Being Trans and the Importance of Online Spaces

Somehow I knew I could trust her. I reread her profile again before considering my message to her. I had come across a series of tweets almost at random in my Twitter feed from Kiva Bay talking about fatphobia. What she was speaking to was so personally relevant to me that I knew I had to at least reach out to her. I told Kiva about how I had experienced fatphobia as a male presenting person who had recently lost a significant amount of weight. I included a line that was something like “If you only knew my whole story,” to which she replied “my DMs are always open.” At the time I was still tweeting under my male name and handle, but I was very much aware of and following certain elements of trans Twitter and of course I knew of my own transness. I nervously clicked open my DM tab and typed out my coming out message to a total stranger. After that, it was down the rabbit hole.

I ended up pouring my heart out to Kiva about being transgender in the closet and my own internalized fatphobia. When I finished, I held my breath, waiting for her reaction. Relief spread throughout me when she immediately offered her support and followed my account.

This wasn’t the first time that I’ve been able to exist online as a trans woman. I remember getting America Online (if you can mimick the sounds of a dial up modem, we would be really good friends) when I was fourteen and it didn’t take me long to find other trans people like me. Back then though, there were some scary places for young people to traverse in online spaces; chat rooms with seedy men, pornography seemingly wherever you would turn. It was sensory overload for my dysphoric and hormonal body. I would sign on to secret screen names to be able to express myself online, but yet that expression was never done in a healthy way back then. I obsessively researched how Gender Confirmation Surgery (then called a sex change operation) worked, while also exploring my sexuality with explicit chats with strange men. I discovered an appreciation for written erotica, which is now no surprise to this writer. My memories from back then now both terrify me and yet also bring back fond memories.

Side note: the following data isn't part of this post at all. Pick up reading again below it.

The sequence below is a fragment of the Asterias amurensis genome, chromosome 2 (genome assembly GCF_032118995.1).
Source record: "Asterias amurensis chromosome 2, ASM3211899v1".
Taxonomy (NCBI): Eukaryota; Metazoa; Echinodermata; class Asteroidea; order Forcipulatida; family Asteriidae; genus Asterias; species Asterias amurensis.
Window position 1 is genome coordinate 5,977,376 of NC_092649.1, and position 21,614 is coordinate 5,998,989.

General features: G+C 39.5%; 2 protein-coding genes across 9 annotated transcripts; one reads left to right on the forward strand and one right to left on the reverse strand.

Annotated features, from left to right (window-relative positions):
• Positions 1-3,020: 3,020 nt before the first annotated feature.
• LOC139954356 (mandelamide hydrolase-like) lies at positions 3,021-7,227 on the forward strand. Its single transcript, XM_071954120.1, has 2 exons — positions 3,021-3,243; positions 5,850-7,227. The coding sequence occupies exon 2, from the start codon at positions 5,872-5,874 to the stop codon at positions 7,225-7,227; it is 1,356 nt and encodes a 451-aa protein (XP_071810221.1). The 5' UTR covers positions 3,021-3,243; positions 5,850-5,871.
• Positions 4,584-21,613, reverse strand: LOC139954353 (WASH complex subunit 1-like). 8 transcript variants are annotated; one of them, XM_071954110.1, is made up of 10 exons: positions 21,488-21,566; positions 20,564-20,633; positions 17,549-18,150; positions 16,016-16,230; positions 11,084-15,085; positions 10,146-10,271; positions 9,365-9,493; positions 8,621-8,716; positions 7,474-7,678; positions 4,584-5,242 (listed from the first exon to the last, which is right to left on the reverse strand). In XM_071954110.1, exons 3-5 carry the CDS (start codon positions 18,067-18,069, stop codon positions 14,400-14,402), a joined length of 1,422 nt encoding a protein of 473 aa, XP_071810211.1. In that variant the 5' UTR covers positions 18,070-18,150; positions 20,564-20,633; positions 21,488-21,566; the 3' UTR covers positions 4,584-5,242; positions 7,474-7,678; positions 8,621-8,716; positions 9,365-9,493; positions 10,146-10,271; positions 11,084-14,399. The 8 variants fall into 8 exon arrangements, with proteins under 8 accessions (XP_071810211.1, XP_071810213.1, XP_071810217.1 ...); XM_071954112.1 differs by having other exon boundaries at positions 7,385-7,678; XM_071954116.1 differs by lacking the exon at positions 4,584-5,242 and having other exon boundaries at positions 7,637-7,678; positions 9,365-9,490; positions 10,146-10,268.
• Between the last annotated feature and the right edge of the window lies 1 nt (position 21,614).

Sometimes, when my parents weren’t home, I’d dress up in women’s clothes and log in to my real account and just chat with my friends on AOL Instant Messenger. Those were my favorite times of all. I wasn’t some perv looking to excite strange men for validation, I was just being myself, like any other girl. In college, when home by myself, I would do the same. As time went on, there was an endless series of anonymous people who would come in and out of my secret online trans life. It felt so transient, that kind of life.

Strangely enough, that all ended the day I came out to Kiva. She became someone that could out me as trans in an online space for the first time in my life. It was both terrifying and absolutely freeing. When she didn’t humiliate me right away, but instead befriended and encouraged me, it gave me courage to carve out even more online space for the true me, for Katelyn. A few weeks later, I had started a new Twitter account @closettransgirl and began taking the first few tentative steps into the online world as Katelyn.

Since then I’ve watched myself brim over with confidence. I began writing again and was published on a major sports site. I’ve met so many wonderful, supportive people on Twitter that stand in contrast with my unsupportive wife who urges me to stay in the closet for life. I’ve come to see that a life as Katelyn is not only possible, but maybe even full of promise. My writing has hit new heights as I feel so free to express myself.

Having others accept me as a woman online, I’ve found, has been excellent for my gender dysphoria. It makes life tolerable for me right now as someone who is in the closet and whose family situation won’t allow me to begin a transition for awhile. Whenever I am down, I know I can turn to my Twitter, where everyone respects my pronouns, where my friends don’t question my gender, my transness. As I continue to grow into my womanhood, the importance of being able to be myself in online spaces just can’t be underestimated.

If you, like me, are in the LGBT closet or can’t live openly as your true self, please please please don’t hesitate to reach out to me either on Twitter or through email (listed in my bio). My DM’s are always open. I want you to know that there are spaces that you can use even now to be yourself. I promise that I will support you and help you grow in anyway that I can find. Why would I so freely do that? Because there was a time when I was that scared, secretive person, and someone was kind enough to reach out their hand and help me start navigating my path. I’m going to repay that kindness by paying it forward.

Authors note: Kiva designed and created my lovely avatar that I use both here and on Twitter. She used a photo that I had sent her of myself to do it. I’m absolutely in love with it and wanted you to know that she does commissions and can be found at kivabay.com.

Written by

Political journalist. The first openly trans Capitol Hill reporter in US history. Writing about more than just trans issues. Follow her on Twitter @transscribe

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